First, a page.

When the first issue of Lucky Peach dropped in 2011, it felt completely idiosyncratic: an irreverent food magazine that broke down barriers between street food and fine dining, writers and cooks. Each issue went deep into a single topic: ramen one issue, breakfast another.
There were award-winning stories such as ‘America Your Food Is So Gay’, tracing how the LGBTQ community shaped US cuisine; more playful but no less rigorous features comparing supermarket butters; and the plain weird like the one insisting China invented spaghetti with tomato sauce (a spoof).
‘There was never really a plan,’ says Chris Ying, who founded the cult magazine with writer Peter Meehan and David Chang, one of the most celebrated chefs in the US and star of the Netflix series Ugly Delicious.
According to legend, the three of them scribbled a business plan on a napkin and just went with it. By the time they stopped making the magazine last year – citing creative differences, though they remain close friends – the magazine had more than 30,000 subscribers. Lucky Peach’s death, like its life and the careers of its founders, was chaotic, original and unpredictable.
Ying has many projects on the go. He is part of the multimedia business Majordomo Media and founded a nonprofit organisation called Zero Food Print, helping restaurants reduce and offset their carbon emissions. But it is his latest project which he describes as ‘similarly as provocative’ as Lucky Peach. With MAD, an international non-profit organisation founded by Noma’s René Redzepi, he has released a book called You and I Eat the Same: On the Countless Ways Food and Cooking Connect Us to One Another. The collection of essays looks at how immigration is fundamental to food and, in turn, how good food can form common ground between different cultures.
‘Considering the political and economic climate, it’s a risky time to be bringing out a book like this,’ says Ying. ‘But no matter where you stand politically, it’s undeniable that food and ingredients are better when mixed.’
Growing up, Ying and his family didn’t eat at fine dining restaurants often. ‘We tended to eat at cafeterias and malls,’ he says. As such, many of his favourite spots across his home city are noodle joints, taco stands or restaurants like El Buen Comer, where he meets Courier for lunch.
The restaurant was founded by Isabel Caudillo in 2016. Looking for a better future, she immigrated to the US from Mexico City with her husband and five kids in the late 90s. In 2001, wanting to support her husband, who was working as a taxi driver, she placed a big table in her dining room and started selling home cooked Mexican food.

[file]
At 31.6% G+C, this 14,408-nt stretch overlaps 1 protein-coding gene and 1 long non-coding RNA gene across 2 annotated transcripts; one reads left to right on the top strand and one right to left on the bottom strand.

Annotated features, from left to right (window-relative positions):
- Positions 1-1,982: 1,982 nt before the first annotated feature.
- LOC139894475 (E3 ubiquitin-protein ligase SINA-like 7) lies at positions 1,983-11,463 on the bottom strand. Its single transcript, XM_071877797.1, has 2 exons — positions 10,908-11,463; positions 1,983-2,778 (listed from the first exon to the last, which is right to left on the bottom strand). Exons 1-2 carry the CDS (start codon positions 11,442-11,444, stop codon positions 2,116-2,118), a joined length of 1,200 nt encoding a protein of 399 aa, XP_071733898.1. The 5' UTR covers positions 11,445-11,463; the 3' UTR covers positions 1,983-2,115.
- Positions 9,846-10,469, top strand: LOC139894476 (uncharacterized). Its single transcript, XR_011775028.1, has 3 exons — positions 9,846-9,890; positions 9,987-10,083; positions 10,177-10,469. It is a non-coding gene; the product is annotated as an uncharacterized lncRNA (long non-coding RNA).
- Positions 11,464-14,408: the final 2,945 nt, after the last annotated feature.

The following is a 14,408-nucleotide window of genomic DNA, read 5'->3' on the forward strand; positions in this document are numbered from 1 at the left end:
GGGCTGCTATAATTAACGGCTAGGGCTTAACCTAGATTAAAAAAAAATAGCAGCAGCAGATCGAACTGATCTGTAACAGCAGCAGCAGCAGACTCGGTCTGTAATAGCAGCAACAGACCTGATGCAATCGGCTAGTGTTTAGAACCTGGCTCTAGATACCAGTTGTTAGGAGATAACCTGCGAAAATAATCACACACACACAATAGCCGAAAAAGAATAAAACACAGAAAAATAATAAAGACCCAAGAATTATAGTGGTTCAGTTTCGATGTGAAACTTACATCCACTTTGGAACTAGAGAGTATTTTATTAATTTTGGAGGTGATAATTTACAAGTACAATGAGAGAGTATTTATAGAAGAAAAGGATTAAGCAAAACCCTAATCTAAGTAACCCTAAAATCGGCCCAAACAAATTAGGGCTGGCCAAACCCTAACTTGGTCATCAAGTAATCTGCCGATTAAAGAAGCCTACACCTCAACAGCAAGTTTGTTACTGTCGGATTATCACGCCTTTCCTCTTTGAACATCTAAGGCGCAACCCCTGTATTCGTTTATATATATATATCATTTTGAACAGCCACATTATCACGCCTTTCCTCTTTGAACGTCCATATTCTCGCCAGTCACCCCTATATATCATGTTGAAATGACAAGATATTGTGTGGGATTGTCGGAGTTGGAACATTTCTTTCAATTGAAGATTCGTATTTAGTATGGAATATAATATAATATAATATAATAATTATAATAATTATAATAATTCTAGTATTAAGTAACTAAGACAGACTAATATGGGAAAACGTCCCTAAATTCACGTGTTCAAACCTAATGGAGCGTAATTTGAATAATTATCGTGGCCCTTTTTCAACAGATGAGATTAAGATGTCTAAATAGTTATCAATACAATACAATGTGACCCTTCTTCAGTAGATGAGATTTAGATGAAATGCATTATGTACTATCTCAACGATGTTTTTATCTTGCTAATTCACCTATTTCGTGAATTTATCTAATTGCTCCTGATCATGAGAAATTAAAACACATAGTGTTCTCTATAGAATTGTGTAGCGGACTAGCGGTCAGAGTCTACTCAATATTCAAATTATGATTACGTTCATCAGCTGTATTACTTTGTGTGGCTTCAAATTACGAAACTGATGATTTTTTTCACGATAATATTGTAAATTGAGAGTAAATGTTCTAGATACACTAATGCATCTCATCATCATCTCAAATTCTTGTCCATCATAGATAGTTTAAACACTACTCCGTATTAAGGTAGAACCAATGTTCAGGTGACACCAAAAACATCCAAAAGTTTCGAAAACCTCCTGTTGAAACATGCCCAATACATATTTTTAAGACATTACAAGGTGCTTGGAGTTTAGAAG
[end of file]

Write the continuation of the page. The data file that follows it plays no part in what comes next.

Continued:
‘I would make rice, or soup with soft pasta, guisado (meat cooked in salsa), tortillas and agua fresca, all for $7,’ she explains in a chapter in the book entitled ‘Food is a Gateway’.
As her food grew in popularity, she became increasingly nervous about operating without a permit. Instead of shutting down, she gathered the confidence to join La Cocina in the Mission neighbourhood of San Francisco. Ying describes La Cocina as ‘this amazing incubator kitchen that helps low-income entrepreneurs – mainly female immigrants – start their own food businesses. Some of my favourite restaurants in San Francisco have come out of it.’
The organisation provides commercial kitchen space, training and marketing opportunities for chefs to develop concepts and the skills to open their own restaurants. Since La Cocina opened in 2005, it has helped more than 50 businesses get off the ground.
The book is full of such stories. ‘It’s partly an attempt to identify some common ground, so that maybe we can talk about immigrants as fellow humans and not demons from different planes of existence,’ says Ying, who is the embodiment of the kind of immigrant spirit of resourcefulness and radical inventiveness he makes a point of celebrating in the book. Ying himself is the son of Chinese immigrants who owned food businesses (ice-cream stores and a Mexican restaurant).
He no longer cooks professionally but remembers one of his unconventional early forays into the food industry. ‘One day I walked into a busy Chinese restaurant in the Mission District with some friends. And we just asked if we could work out of their kitchen once a week, making our own food, kind of like a pop-up,’ he explains. Taking over the dining room of the still-operating Chinese joint, Ying and other chefs cooked from kitchens coexisting and serving simultaneously for the first year. ‘At first we screwed up a lot and all the Chinese chefs working there laughed at us,’ he continues. ‘Back then, when I was in my 20s, I could fly by the seat of my pants and failure was a part of the process. Thankfully we eventually worked out what we were doing.’
Their restaurant, Mission Chinese, was so popular people happily queued, waiting hours for platters of fiery kung pao pastrami, salt-cod fried rice and cumin lamb. Today many critics credit the restaurant with changing what it means to cook Chinese food in America.
For Ying, the path for many immigrants in the US often involves working in the food industry. ‘San Francisco has something like 300,000 immigrants, many of whom identify as entrepreneurs,’ he says. ‘Food is a way they’re able to make a living. Introducing and exchanging ingredients, flavours and techniques – there’s nothing better.